“The composer Johann Sebastian Bach left behind an incomplete fugue upon his death, either as an unfinished work or perhaps as a puzzle for future composers to solve.
A classical music dataset released Wednesday by University of Washington researchers — which enables machine learning algorithms to learn the features of classical music from scratch — raises the likelihood that a computer could expertly finish the job.”
Read more at UW Today.
Young musicians from the makeshift Oaxaca neighbourhood of Vicente Guerrero have defied the odds to offer hope to their blighted community. Read the article at the Guardian.
There is a stark reality increasingly facing American orchestras: They are now charities, relying more, on average, on philanthropy than on the ticket sales that used to buttress them. Read the story at the New York Times.
The UW Music Library is exploring a new article database and we want to hear from you! RIPM Online Archives of Periodicals is an international, highly annotated database with detailed content analysis of writings on musical history and culture between 1800 and 1950–from Beethoven to Bartok, from Berlioz to Berg, and from Schubert to Shostakovich–all provided by internationally-recognized scholars and editors. RIPM currently indexes the contents of 140 music periodicals including articles, reviews, illustrations, music examples, advertisements, press reviews, and more. In addition, RIPM offers more than 5,000 English-language translations of articles from journals in other languages. Try it by November 15th and tell us what you think at email@example.com!
Musical training can have a dramatic impact on your brain’s structure, enhancing your memory, spatial reasoning and language skills. Read the article at the Guardian.
23 April 1827: Following the death of Beethoven, the Observer publishes a personal account of the eccentric and prodigiously talented composer. Read the story at the Guardian.
How does your research relate to EQUITY? Tell the UW community at Scholars’ Studio!
Submit a proposal by Friday, October 28th, for a 5-minute lightning talk and join us at the 2016-2017 Scholars’ Studio series. Scholars’ Studio is a fun, informal event featuring 10 presentations (5 minutes each) from an interdisciplinary group of graduate students and postdocs.
Hosted by the UW Libraries Research Commons and the UW Graduate School CORE Programs, Scholars’ Studio gives students the opportunity to share their research across disciplines, make connections and build presentation skills.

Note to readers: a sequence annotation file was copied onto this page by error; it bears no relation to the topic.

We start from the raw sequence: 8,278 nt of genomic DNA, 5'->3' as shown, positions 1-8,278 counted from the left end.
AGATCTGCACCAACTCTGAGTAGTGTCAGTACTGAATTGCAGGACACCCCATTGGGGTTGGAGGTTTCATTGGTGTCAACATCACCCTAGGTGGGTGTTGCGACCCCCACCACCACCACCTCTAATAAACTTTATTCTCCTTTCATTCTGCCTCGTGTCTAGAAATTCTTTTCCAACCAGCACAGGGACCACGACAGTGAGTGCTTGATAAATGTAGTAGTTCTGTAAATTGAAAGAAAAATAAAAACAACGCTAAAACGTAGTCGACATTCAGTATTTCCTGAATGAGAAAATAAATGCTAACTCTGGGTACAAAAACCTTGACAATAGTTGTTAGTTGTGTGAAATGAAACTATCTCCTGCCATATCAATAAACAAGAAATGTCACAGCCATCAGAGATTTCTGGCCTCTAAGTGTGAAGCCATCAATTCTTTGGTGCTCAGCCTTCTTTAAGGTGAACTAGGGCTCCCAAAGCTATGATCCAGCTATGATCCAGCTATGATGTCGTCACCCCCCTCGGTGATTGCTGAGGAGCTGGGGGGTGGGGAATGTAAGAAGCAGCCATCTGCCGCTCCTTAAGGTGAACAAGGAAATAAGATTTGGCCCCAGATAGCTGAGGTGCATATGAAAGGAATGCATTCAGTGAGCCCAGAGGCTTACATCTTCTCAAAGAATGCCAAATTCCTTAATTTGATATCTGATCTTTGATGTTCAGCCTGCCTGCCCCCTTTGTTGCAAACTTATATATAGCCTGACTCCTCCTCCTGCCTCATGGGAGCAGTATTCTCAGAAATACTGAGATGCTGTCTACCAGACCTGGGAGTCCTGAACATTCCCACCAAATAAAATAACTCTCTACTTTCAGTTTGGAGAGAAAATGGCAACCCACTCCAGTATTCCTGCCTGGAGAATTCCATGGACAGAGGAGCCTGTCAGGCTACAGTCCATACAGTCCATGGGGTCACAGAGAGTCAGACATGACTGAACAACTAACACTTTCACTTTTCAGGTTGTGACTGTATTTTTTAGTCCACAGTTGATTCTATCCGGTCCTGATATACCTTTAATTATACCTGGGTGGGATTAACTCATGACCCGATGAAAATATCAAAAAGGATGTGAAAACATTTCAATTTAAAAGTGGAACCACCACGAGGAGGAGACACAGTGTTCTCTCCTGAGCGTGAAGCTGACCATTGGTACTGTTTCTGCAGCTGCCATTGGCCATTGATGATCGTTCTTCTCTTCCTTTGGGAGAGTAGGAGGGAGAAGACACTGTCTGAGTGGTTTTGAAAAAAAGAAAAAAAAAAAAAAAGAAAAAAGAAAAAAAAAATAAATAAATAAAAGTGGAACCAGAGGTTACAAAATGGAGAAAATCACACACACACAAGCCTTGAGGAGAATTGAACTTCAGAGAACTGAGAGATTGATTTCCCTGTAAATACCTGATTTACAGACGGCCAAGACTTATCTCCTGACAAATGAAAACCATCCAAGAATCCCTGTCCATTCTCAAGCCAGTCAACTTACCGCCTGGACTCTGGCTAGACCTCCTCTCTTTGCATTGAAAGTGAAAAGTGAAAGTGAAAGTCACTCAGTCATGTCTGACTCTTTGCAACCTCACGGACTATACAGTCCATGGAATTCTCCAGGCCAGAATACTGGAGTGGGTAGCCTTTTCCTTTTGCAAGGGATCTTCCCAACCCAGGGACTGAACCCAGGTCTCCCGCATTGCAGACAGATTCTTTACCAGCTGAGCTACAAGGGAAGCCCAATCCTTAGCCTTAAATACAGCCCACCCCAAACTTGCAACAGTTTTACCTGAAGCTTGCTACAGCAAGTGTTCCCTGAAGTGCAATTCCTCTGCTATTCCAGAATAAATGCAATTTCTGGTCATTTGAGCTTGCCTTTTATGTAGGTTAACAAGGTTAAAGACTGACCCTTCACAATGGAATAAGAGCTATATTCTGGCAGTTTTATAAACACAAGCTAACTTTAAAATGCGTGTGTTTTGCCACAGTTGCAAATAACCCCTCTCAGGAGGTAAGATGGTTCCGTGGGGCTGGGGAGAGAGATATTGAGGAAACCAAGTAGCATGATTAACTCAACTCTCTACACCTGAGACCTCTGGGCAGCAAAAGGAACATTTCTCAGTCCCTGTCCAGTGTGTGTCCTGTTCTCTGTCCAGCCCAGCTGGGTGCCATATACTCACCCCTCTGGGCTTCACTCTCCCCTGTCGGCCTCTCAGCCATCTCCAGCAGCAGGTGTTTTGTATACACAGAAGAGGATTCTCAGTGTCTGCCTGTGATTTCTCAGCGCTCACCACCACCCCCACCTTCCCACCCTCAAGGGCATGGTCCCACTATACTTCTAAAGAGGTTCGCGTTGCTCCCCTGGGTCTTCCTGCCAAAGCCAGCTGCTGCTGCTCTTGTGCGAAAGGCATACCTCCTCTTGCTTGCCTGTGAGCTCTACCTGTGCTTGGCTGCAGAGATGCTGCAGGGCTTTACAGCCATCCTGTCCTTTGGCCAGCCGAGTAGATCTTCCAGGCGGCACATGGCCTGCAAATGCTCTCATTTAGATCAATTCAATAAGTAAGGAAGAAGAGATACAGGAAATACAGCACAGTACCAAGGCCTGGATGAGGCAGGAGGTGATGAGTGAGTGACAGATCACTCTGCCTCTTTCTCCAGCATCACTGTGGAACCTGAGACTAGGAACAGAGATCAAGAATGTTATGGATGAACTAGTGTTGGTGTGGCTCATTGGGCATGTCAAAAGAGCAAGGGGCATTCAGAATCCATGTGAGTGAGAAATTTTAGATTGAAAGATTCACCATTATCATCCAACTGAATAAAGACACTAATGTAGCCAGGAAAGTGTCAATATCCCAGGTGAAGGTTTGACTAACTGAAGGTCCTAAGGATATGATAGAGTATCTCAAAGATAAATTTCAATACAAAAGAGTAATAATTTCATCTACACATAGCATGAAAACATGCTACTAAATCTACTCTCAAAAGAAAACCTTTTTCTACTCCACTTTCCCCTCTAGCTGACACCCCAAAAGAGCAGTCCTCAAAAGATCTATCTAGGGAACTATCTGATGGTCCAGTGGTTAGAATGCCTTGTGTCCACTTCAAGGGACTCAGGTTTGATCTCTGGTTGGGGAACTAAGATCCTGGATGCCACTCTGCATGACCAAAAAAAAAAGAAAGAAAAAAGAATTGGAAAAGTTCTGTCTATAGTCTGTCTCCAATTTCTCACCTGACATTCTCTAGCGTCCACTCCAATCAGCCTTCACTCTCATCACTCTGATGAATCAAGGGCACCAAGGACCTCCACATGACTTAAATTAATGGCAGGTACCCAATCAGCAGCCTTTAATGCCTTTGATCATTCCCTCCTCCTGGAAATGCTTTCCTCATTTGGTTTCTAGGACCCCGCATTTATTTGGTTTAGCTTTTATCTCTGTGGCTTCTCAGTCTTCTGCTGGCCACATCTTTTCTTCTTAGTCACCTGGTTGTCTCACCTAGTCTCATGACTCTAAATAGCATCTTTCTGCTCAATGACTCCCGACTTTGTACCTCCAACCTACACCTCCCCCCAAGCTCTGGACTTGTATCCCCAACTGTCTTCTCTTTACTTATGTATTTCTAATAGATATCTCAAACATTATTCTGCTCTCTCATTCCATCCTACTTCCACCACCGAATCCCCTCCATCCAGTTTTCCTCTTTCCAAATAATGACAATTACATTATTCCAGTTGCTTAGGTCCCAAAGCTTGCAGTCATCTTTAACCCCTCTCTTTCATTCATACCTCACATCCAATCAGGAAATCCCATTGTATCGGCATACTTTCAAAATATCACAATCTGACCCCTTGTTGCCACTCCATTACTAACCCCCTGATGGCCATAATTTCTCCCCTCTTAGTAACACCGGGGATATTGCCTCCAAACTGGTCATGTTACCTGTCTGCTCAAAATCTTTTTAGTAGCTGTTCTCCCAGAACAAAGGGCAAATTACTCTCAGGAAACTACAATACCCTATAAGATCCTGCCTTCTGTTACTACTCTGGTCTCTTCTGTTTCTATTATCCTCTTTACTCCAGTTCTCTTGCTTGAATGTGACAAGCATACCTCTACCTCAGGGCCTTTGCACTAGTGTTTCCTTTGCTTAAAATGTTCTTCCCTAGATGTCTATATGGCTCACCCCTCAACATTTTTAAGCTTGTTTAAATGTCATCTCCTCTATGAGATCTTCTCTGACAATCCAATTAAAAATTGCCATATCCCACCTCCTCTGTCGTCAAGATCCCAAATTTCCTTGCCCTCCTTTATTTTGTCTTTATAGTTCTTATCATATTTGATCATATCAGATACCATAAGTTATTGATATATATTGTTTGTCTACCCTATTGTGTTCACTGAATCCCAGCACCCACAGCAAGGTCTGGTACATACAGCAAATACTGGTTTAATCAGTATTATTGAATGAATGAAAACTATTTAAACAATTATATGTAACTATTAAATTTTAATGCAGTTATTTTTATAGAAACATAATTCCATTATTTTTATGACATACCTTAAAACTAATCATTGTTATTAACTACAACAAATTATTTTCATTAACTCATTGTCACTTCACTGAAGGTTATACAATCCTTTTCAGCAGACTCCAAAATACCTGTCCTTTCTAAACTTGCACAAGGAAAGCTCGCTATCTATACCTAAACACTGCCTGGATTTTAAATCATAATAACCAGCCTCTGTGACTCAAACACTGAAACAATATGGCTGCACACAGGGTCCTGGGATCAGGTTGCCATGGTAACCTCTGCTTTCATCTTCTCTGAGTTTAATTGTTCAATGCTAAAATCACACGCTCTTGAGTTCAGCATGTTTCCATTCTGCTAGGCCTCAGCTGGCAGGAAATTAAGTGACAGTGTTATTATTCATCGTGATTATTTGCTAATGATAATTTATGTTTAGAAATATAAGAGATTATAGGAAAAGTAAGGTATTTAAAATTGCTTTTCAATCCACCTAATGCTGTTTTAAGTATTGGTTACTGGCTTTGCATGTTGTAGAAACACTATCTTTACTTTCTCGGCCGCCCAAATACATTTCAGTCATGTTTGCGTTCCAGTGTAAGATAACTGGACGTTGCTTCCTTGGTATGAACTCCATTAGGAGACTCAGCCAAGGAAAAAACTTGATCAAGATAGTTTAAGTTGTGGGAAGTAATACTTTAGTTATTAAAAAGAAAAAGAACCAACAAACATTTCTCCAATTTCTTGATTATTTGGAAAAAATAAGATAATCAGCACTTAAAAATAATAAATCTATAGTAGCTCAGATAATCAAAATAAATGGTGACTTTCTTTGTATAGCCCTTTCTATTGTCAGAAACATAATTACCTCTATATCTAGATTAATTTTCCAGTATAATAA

Scholars’ Studio: EQUITY
Thursday, November 17th
4:00 – 6:00 pm
Presentation Place, The Research Commons, Allen Library South
Need ideas? Think: Social justice. Race. Employment. Environmental justice. Oppression & resistance. Gender. Education. Accessibility. Class. Health care. Equal opportunity. Immigration. Law. Housing. Bias. Citizenship. Disparities. Technology. Environment. Connect your research!
Learn more and submit a short 150-word proposal here: http://commons.lib.washington.edu/scholarsstudio
To request disability accommodation as a presenter or attendee, contact the Disability Services Office at 206.543.6450 (voice), 206.543.6452 (TTY), 206.685.7264 (FAX), or firstname.lastname@example.org, preferably at least 10 days in advance of the event.
Please join the UW Libraries at these two upcoming events!
Hacking the Academy: Simpson Center Digital Humanities Summer Fellows Showcase
October 24, 4-5pm, Research Commons, Room Green A
Each year the Walter Chapin Simpson Center for the Humanities offers four faculty and four graduate students funding to create a digital humanities project. Learn more about this program and see examples of the work created by a sampling of this year’s Summer Fellows. This is also a great program for those who want to learn more about the work of digital humanists!
Hacking the Academy: Open in Action
October 26, 4-5pm, Research Commons, Room Green A
Come celebrate Open Access Week by hearing how UW faculty and staff are working to keep their work open. Four short talks will offer examples of openness through public scholarship, open science, and through the creation of open textbooks. There will be plenty of time following the short talks for your own questions and discussion around our theme “open in action”.
These programs are part of a new program series we’re piloting in the Libraries this year called Hacking the Academy. The series is designed to explore interdisciplinary trends in how scholarship is produced, evaluated, archived, and reused through showcases, discussions, and lectures. Watch for more Hacking the Academy events later this year. Learn more about these events on our Digital Scholarship website.
The classical establishment may soon have to figure out where to put contemporary composers, if only for its own survival. Read more at the Independent.
Voice teachers and singers understand that physical posture directly affects the quality of the singing voice. Posture is usually addressed in the first voice lesson, and in this age of more casual stances, singers typically need numerous reminders about this issue. Continue reading the article here.